Todays million dollar....

A basement in todays house. I felt like a mouse in an obstacle course. I was surprised to see this. Most houses of this size at least have the basement framed for future finish. Not this one, just about 30 6x6’s everywhere. And yes they are resting on the slab, just waiting to be kicked out.





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Looks like a Plinko board.

. . . so what happened when you kicked them out? :mrgreen: . . . just couldn’t resist . . . how did you write it up?

What ever happened to metal I beams and posts?? :roll:



Brian, sure would be curious as to what the design drawings looked like on this one.

Or, was it designed by your local farmer turned Contractor? ha. ha. :wink:

Maybe it was a 8" structural slab where you need not provide a base footings for all those toothpics. ha. ha.

Marcel :slight_smile:

Whats even funnier is that a realtor was buying it. They had beautiful cherry cabinets in the kitchen, she took them out and installed off the shelf Home Depot oak cabinets, so what does that tell you?? :wink:

Those were the days Pete!! :smiley:

If the client is willing to stoop to Home Depot, I guess they can live with anything out of the standard and would not know the difference, right? ha. ha.

Marcel :slight_smile:

Are those post maybe temporary? They sure do look close together/

How do you know there aren’t the required footings below the slab?

It usually isn’t possible to tell footings are in place once the slab has been poured…

How do you know the columns are not restrained against lateral movement?

A common practice with wood columns is to set a steel anchor into the concrete footing but have it project up above the concrete, bore a hole in the middle of the column base, then set the column over the bolt.

This is a code-compliant means of laterally restraining columns against horizontal movement. (R407.3 2006 IRC)

Oh God. I feel a migraine coming on. :neutral:

My reports always state that I am unable to determine the presence or absence of footings due to exactly what you stated above.

It was a draw inspection, for this job I could care less. My purpose isn’t to locate defects on a draw.

Now you tell us. How’d you know a realtor was buying it?

Because I stood there and talked to her for awhile. She’s moving from Florida, has 2 kids and her mother is in the hospital. Anything else?? :neutral:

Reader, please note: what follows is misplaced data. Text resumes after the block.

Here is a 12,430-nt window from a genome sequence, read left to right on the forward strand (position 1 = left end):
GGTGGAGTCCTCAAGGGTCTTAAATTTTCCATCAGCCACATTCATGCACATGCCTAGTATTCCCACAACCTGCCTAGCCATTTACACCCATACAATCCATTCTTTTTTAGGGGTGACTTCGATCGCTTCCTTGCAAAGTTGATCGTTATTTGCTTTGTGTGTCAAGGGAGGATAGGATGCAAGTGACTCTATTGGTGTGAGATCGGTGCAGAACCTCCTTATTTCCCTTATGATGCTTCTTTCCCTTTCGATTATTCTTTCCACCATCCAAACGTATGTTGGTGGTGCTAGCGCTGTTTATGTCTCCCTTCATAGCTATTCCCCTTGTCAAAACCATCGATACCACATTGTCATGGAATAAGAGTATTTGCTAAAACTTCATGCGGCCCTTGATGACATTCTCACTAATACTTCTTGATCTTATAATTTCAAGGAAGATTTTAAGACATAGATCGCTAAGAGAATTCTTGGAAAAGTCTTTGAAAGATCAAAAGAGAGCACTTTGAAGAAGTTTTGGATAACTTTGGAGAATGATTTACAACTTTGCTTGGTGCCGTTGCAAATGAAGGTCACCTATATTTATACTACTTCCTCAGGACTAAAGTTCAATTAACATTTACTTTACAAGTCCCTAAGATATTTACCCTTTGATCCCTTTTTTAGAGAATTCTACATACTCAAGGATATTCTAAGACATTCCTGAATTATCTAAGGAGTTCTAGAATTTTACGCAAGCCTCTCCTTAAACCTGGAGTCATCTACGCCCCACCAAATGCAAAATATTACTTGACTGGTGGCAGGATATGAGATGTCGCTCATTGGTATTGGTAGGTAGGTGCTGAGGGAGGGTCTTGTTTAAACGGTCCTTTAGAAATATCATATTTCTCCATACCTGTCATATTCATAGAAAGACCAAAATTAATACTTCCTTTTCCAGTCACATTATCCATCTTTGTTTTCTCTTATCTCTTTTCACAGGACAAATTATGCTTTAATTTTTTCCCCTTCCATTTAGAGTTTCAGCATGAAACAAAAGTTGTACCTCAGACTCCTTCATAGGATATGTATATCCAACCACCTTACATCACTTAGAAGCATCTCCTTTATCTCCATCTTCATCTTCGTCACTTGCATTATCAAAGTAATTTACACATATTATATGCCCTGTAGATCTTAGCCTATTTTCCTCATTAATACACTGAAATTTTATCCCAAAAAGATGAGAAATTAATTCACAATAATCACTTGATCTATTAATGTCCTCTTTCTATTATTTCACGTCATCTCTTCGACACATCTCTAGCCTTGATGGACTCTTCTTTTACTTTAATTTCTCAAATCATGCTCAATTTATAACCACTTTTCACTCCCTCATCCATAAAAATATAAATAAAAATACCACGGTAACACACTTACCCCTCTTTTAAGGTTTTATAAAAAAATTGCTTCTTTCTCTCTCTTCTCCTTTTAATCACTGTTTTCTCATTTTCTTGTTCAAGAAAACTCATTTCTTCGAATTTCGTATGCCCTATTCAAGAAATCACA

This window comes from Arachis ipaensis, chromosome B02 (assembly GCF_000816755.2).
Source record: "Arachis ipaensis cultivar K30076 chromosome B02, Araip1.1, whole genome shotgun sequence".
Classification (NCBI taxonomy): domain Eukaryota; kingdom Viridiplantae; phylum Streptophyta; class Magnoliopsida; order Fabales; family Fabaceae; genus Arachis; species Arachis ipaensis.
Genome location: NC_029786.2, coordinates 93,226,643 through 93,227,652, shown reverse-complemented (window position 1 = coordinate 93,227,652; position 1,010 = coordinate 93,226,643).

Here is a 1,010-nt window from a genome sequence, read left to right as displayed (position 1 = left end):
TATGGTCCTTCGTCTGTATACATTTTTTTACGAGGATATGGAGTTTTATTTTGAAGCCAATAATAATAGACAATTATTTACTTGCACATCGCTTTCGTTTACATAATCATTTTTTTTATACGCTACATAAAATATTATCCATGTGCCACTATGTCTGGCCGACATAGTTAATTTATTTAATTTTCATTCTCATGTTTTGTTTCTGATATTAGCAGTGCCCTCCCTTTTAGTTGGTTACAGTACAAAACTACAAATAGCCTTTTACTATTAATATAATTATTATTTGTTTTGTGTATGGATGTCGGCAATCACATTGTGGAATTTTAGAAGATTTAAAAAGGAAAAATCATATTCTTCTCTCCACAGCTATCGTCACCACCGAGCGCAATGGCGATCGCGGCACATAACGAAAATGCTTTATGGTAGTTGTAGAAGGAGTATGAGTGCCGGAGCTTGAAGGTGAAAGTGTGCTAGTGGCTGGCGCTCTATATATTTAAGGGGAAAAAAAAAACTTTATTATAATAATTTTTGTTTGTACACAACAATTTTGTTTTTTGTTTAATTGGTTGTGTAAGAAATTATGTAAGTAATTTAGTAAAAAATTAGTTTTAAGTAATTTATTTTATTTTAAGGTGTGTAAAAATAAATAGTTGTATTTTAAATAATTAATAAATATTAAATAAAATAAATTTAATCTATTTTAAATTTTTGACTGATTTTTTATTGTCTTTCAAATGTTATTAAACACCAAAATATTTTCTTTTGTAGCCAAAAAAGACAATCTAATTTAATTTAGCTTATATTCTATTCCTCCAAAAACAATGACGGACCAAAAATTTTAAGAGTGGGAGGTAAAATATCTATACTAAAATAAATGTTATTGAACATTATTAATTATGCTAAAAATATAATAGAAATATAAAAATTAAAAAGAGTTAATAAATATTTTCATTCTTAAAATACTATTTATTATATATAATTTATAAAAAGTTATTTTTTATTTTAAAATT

No, I was just curious because most of the time when I do draws it doesn’t have that detailed of information. Like the buyer’s occupation so I was curious how you knew. I’m still floored at her changing out the cabinets.

Oh, I guess I do wonder what she did with the cherry?

Read a while back in the NYT home section about some HO who had her kitchen done in 120K worth of commercial appliances, SS counters, yadda yadda yadda.

After a bit, she decided she didn’t like it, but she felt… you know, bad… about having it torn out less than a year after it went in.

So, she sitting there getting her hair done, and complaining about this dilemma, and her hairdresser, who does a lot of serious cooking and would die for a kitchen like this says, as a joke, “Well how about you give it to me in return for a year’s appointments… my husband will even come and take it out for you…”

And the client says, “Great!”

Out goes the old kitchen, in goes another 100K kitchen…

droool droool

Brian, correct me if I am wrong, but would not the draw inspection approve the monies requisitioned out of the concrete line item in which part of the design would have been to have provided a continuous depressed slab reinforced for the pattern of the bearing columns?
I would think that part of the Draw inspection requires a look at the design drawings and requisition for payment line items to make sure the Banks are getting their moneys worth or not overpaying.
At least that is the way it would work over hear.
Reccomending verification of depressed slab or footing under the bearing post in the cellar is simple and could be requested to do by the Building Contractor.

My curiosity is still wondering as to why their are so many post, and would be intriguing to me to see the design drawings.

The post appear to be 6"x6" and would be curious to know why post bases were not installed to prevent lateral movement and also rotation requirements of a member of this size. Even though pressure treated, wood posts should be elevated from any material subjecting moisture, such as the concrete. A house of such magnitude, one would think that a simple post base would not have been an issue.
The other element would be that the magnitude of this structure, the IRC should not even come into play.
Why would one be down to minimums with something this big.?

Just Curious.

:slight_smile: :smiley: :wink:

The draw inspections I do never have any requests like that where they ask us to verify whether or not the bank is getting their money’s worth etc. All they want to know is if it is completed, what is completed or not, so that they can release the next draw of money to progress with the construction. It’s not our responsibility to determine things like if the contractors are doing their jobs properly. That’s up to someone else.